As is widely known, the Nobel Prizes owe their existence to an attack of guilty conscience on the part of their testator; it is therefore somewhat fitting that, at least with regards to literature, they have devolved less into an award of legitimate merit than a pitiful scramble to keep up appearances—particularly as regards, however ill-fittingly, universalism and inclusiveness. This is not to say that it was formerly better or that its recipients are undeserving; only that the haziness of the principles it alleges to reflect works to the detriment of its nonetheless persistent prestige. Out of 109 writers who have won it, I have read complete books by only 63 of them; there is none whom I consider a writer of genius; of those I have read, there are 15 that I read with pleasure, ranging from those I find deeply moving, like Claude Simon and Saint-John Perse, to those, like Jelinek, the experience of whose writing transcends torpidity without quite rising to engagement. Around twenty I can say with certainty I will never read, and there are perhaps ten whose work I know well and detest. Proust is not there, nor Bernhard nor countless writers in smaller languages whose election would have proven a more vigorous vindication of Europe’s minority languages or vestigial nations than the slightly mushy Frédéric Mistral.
It is difficult to say which is more disconcerting: the bare chauvinism of the prize in its earlier days, its marked inclination toward a style of sun-kissed, winsome pastoralism and its fairly naked affection for Nordic writers whom at least, one assumes, the judges could read in the original, or the haughty ungraspability of its present incarnation, which one year awards the political stridency—let us not say opportunism—of a writer who hasn’t produced decent work in decades, and the next, when its choice of an author whose relationship with his authoritarian homeland displays a discomfiting lack of discord, weaves a prosthetic dissidence from the fabric of the academy’s own cultural ignorance? This without mentioning the swarm of superannuated mediocrities that bob up every fall when betting season starts up at Ladbroke’s and the like: Don DeLillo, Joyce Carol Oates, and other cadavers thrown up on the shore by the shipwreck of high culture in the age of bourgeois democracies…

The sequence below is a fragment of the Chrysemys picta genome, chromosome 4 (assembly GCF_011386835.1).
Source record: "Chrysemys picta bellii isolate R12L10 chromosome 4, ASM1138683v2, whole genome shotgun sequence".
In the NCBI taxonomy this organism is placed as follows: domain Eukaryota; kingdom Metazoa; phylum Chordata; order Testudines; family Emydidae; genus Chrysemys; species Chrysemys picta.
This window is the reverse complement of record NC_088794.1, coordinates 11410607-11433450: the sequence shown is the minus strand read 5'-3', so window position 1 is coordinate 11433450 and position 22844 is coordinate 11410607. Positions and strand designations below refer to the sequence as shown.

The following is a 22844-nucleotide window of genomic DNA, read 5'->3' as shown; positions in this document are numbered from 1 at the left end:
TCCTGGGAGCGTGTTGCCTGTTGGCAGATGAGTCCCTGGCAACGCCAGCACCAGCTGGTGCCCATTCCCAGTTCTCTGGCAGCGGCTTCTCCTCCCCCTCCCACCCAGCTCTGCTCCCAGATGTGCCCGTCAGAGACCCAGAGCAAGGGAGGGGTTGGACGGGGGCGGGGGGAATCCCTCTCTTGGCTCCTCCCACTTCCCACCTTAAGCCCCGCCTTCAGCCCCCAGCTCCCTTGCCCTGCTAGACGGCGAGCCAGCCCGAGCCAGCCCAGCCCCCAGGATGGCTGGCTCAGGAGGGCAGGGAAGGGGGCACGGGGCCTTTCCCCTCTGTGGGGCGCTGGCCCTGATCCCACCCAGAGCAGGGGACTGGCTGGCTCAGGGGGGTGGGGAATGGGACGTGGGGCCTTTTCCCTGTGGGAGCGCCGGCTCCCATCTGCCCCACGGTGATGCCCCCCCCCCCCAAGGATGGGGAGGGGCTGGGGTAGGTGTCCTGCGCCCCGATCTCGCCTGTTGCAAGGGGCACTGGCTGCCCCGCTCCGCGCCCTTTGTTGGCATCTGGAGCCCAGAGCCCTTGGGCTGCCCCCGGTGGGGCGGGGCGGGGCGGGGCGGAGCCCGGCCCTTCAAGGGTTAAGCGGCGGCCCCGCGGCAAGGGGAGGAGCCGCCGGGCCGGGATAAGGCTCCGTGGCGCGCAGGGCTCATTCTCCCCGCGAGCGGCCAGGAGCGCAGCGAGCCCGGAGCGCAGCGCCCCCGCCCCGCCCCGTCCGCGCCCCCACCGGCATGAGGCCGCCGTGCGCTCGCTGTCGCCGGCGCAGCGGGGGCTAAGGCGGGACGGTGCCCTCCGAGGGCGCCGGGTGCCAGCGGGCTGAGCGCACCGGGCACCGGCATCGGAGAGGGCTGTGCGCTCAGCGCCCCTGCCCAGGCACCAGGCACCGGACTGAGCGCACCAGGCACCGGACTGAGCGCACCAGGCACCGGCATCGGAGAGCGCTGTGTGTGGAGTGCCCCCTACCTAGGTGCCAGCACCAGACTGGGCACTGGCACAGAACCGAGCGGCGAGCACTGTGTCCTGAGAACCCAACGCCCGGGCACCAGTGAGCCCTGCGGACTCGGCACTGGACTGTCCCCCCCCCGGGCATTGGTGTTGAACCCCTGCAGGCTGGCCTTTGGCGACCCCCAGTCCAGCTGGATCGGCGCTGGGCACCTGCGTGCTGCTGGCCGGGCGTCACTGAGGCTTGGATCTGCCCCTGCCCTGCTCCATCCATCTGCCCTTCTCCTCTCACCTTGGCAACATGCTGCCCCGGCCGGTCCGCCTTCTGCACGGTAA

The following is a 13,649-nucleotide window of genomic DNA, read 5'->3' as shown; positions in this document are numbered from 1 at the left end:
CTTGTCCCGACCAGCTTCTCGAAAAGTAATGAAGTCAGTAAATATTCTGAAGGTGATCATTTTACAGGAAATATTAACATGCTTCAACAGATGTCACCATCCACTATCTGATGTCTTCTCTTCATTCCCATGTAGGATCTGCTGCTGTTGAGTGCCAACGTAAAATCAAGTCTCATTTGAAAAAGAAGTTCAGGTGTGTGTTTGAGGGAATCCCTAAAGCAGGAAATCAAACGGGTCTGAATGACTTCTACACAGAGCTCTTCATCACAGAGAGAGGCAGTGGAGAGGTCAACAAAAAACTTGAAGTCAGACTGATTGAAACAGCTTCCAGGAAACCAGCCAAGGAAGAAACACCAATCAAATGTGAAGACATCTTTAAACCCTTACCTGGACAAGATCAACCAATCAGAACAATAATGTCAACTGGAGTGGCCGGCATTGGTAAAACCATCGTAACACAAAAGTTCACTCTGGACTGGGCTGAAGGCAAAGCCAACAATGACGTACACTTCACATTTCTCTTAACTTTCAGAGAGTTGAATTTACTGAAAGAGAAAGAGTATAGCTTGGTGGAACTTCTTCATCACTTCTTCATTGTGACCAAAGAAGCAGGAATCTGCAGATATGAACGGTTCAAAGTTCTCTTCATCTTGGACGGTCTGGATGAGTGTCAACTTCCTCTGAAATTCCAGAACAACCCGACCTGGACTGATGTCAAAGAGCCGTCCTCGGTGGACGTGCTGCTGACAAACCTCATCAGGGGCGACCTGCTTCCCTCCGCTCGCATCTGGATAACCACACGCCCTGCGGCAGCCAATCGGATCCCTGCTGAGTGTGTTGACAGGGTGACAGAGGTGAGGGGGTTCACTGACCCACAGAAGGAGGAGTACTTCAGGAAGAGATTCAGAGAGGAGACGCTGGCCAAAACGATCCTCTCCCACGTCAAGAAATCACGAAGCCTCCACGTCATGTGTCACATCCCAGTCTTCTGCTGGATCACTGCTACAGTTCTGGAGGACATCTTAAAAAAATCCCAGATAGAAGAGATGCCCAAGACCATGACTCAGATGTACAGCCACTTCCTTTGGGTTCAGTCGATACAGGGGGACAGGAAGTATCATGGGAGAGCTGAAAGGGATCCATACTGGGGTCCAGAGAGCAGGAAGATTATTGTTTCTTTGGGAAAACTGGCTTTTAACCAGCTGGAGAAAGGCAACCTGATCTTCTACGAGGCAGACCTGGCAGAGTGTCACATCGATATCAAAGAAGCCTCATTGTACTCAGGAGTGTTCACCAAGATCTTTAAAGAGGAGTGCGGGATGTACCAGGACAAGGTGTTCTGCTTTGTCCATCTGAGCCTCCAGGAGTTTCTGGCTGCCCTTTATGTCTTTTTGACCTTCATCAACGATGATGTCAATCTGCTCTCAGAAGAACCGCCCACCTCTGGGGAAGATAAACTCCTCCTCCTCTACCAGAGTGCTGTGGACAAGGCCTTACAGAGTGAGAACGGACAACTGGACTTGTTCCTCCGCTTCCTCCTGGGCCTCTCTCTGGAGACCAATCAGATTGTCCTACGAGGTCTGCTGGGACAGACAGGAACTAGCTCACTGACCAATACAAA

Why do I care? Because, like everyone, I enjoy a certain amount of kvetching; because, for those on the fringes of literature, the Nobel odds have a kind of office gossip quality about them; most fruitlessly, because I continue to hope people will come to their senses and stop using words like “genius” and “Cormac McCarthy” in the same sentence.
The dismal thing about the Nobel is that, trying to do too much, it manages to do nothing well. An award that passed over Virginia Woolf and Proust in favor of Pearl Buck and Romain Rolland, just to stick to their contemporaries, cannot be taken in earnest as a yardstick for literary excellence; yet it is impossible to defend the magnanimity of a prize-giving body that has only 12 times out of 109 been able to come up with a woman of sufficient merit and seems not to have become fully aware of the existence of off-white peoples until into the 1980s (though characteristically, the committee’s very late and meretricious sallies at atonement have already come under fire by those whose animadversion to political correctness serves as the outward expression of an intimation that maybe the cultural artifacts produced by European and American males really are the only legitimate ones).
The irritations expressed in the foregoing paragraphs had already begun their seasonal flare-up when I saw, one day on Twitter, a link from the cultural supplement of the Spanish newspaper El País written by the to-me unknown Peruvian writer Santiago Roncagliolo, whose name recalls the Catalan term for a ball-breaker (rompecollons) and whose works include a number of soap opera scripts I cannot claim to have read, the John Grisham-esque Red April and a series of imagined telephone conversations that has been described as humorous, surreal, tragic, tragicomic, deft, wry, etc., in that etiolated lexicon by which mediocre reviewers try to arrogate intellectual virtues to entertainment literature or mimic enthusiasm for books they have been led to believe they’re supposed to like.